Octubre 2004

Swedish study reports increased risk of acoustic neuroma with cell phone use

This study was part of the INTERPHONE study, an international case-control study of brain tumours, acoustic neuroma, and parotid gland tumours in relation to mobile phone use. It was population-based, and included all persons age 20 to 69 years of 3 geographical areas covered by the Cancer Registries in Stockholm, Göteborg, and Lund.
The study was carried out in 1999-2002. There were 148 cases and 604 controls. For regular use, regardless of duration, the relative risk was estimated to be 1.0. For those with at least 10 years (14 cases) since first regular use, the odds ratio (OR) was 1.9. This figure, which suggests a near-doubling of the risk for phone users, compared with non-users, was not quite statistically significant. For those with 5-9 years since first regular use, the OR was 1.1. For ipsilateral use (use of the phone on the same side as the tumour occurred) those with at least 10 years since first regular use had an OR of 3.9 (an almost four-fold increased risk). For 5-9 years the OR was 1.1.

The authors conclude:

"Our findings do not indicate an increased risk of acoustic neuroma related to short-term mobile phone use after a short latency period. However, our data suggest an increased risk of acoustic neuroma associated with mobile phone use of at least 10 years duration".

Acoustic neuroma is a rare benign tumour of the auditory nerve, and causes dizziness, hearing loss, and tinnitus (a ringing in the ears). It affects between 1 - 20 people per million population per year. There have been a number of other studies that have examined the relationship between this tumour and the use of cell phones. Most have had very few cases with long-term use of cell phones. More results are expected from the INTERPHONE study within the next year or two. For more, see "Research - Epidemiology".

Reference: Lonn S, Ahlbom A, Hall P, Feychting M. Mobile phone use and the risk of
acoustic neuroma. Epidemiology 2004;15:653-659.

No association between cell phone use and salivary gland tumours

Hardell and associates have published a series of papers on studies that examined a possible association between cell phones and brain tumours (for more, see "What's New", November '99, June '00, April and July '01, August and November '02, and April '03). They have now studied cell phone use and salivary gland tumours, and have found no association. They obtained information on 267 cases reported to Swedish cancer registries between 1994 and 2000, and compared them to 1053 controls. The authors caution that their study does not permit conclusions about long term heavy use of cell phones. For more, see "Research - Epidemiology".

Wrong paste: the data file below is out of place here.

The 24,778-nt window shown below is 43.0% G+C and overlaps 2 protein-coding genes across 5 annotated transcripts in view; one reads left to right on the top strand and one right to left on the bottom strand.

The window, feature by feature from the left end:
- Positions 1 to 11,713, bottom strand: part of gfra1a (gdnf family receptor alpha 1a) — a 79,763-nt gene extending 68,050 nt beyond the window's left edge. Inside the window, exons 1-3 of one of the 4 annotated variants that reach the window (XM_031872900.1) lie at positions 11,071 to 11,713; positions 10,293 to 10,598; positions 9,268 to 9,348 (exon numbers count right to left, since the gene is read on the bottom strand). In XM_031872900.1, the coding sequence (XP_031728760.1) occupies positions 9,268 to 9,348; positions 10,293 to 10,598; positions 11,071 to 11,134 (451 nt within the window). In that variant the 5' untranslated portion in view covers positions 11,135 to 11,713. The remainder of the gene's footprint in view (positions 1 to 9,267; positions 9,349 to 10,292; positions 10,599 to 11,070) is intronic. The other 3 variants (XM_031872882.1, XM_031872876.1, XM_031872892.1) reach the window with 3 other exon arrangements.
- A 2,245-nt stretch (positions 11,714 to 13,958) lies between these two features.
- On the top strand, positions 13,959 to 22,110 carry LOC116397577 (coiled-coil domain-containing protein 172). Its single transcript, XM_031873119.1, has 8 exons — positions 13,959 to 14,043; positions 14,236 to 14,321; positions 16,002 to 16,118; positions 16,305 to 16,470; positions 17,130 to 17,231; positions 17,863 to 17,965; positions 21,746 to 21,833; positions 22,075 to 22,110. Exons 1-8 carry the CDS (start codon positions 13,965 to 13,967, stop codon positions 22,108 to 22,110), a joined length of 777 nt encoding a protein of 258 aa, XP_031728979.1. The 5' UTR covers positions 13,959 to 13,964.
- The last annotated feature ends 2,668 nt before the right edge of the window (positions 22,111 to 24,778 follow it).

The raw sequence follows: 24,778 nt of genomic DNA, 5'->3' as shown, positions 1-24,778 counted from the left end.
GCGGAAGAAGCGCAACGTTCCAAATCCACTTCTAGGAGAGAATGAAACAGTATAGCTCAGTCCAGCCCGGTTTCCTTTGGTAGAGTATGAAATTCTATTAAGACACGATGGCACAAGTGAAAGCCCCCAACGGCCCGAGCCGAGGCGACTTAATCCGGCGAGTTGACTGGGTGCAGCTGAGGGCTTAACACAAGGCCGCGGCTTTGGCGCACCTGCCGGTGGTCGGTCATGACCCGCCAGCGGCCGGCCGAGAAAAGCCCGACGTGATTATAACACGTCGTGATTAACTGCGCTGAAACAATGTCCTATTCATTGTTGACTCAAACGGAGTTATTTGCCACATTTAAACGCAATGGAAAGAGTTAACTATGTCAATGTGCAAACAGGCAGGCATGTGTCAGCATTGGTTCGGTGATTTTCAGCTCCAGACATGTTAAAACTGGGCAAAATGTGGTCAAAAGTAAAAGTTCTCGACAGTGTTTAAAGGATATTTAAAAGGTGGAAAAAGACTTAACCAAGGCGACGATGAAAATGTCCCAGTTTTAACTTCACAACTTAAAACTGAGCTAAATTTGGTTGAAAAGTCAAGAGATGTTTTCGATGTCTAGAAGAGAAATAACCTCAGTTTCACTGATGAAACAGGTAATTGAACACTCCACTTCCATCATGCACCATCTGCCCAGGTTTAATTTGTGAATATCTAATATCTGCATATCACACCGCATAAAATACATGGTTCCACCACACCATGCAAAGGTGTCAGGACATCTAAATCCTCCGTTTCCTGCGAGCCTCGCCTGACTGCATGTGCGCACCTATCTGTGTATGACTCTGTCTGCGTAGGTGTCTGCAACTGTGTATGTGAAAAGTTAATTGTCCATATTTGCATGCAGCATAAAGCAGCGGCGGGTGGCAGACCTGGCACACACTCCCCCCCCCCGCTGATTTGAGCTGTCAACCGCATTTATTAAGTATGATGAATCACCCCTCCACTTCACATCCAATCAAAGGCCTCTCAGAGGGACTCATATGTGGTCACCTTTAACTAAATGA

Reference: Hardell L, Hallquist A, Mild KH, Carlberg M, et al. (2004): No association
between the use of cellular or cordless telephones and salivary gland tumours. Occup Environ Med 61:675-679.

IEEE Transactions publish papers on RF radiation
A recent edition of IEEE Transactions on Microwave Theory and Techniques published a number of papers dealing with research techniques used in the investigation of the effects of radiofrequency radiation. Amongst the topics discussed were dosimetry, exposure systems, and SAR measurement. Some of the papers are referenced below.

References: Gandhi OP, Kang G (2004): Inaccuracies of a plastic "pinna" SAM for SAR testing of cellular telephones against IEEE and ICNIRP safety guidelines. IEEE Transactions on Microwave Theory and Techniques 52: 2004-2012.

Stoykov NS, Jerome JW, Pierce LC, Taflove A (2004): Computational modeling evidence of a nonthermal electromagnetic interaction mechanism with living cells: Microwave nonlinearity in the cellular sodium ion channel. IEEE Transactions on Microwave Theory and Techniques 52:2040-2045.

Schuderer J, Samaras T, Oesch W, Spat D, et al. (2004): High peak SAR exposure unit with tight exposure and environmental control for in vitro experiments at 1800 MHz. IEEE Transactions on Microwave Theory and Techniques 52:2057-2066.

Schuderer J, Spat D, Samaras T, Oesch W, et al. (2004): In vitro exposure systems for RF exposures at 900 MHz. IEEE Transactions on Microwave Theory and Techniques 52:2067-2075

Leveque P, Dale C, Veyret B, Wiart J (2004): Dosimetric analysis of a 900 MHz rat head exposure system. IEEE Transactions on Microwave Theory and Techniques 52:2076-2083.

Failure to replicate EMF effect on short term memory

The authors of this study reported previously that electromagnetic fields (EMFs) emitted by a mobile phone facilitate short term memory functioning (Koivisto, 2002b). In the present study they attempted to replicate their earlier findings. However, there were some modifications: the short term memory test was slightly modified, the phone battery was quieter, the phone was attached to the head more comfortably, exposure conditions were separated by 24 hours, and additional tests of cognitive function were included. Improvements in the methodology were that the testing was performed in two independent laboratories (in Sweden and Finland) and was of a double blind design.

In this study the EMFs (from a 902 MHz phone) had no effect on the subjects' reaction times or the accuracy of their responses, compared with sham exposure.

For more, see "Research - Clinical Experiments - Cognitive function".

Reference: Haarala C, Ek M, Bjornberg L, Laine M, et al. (2004): 902 MHz mobile phone does not affect short term memory in humans. Bioelectromagnetics 25:452-456.

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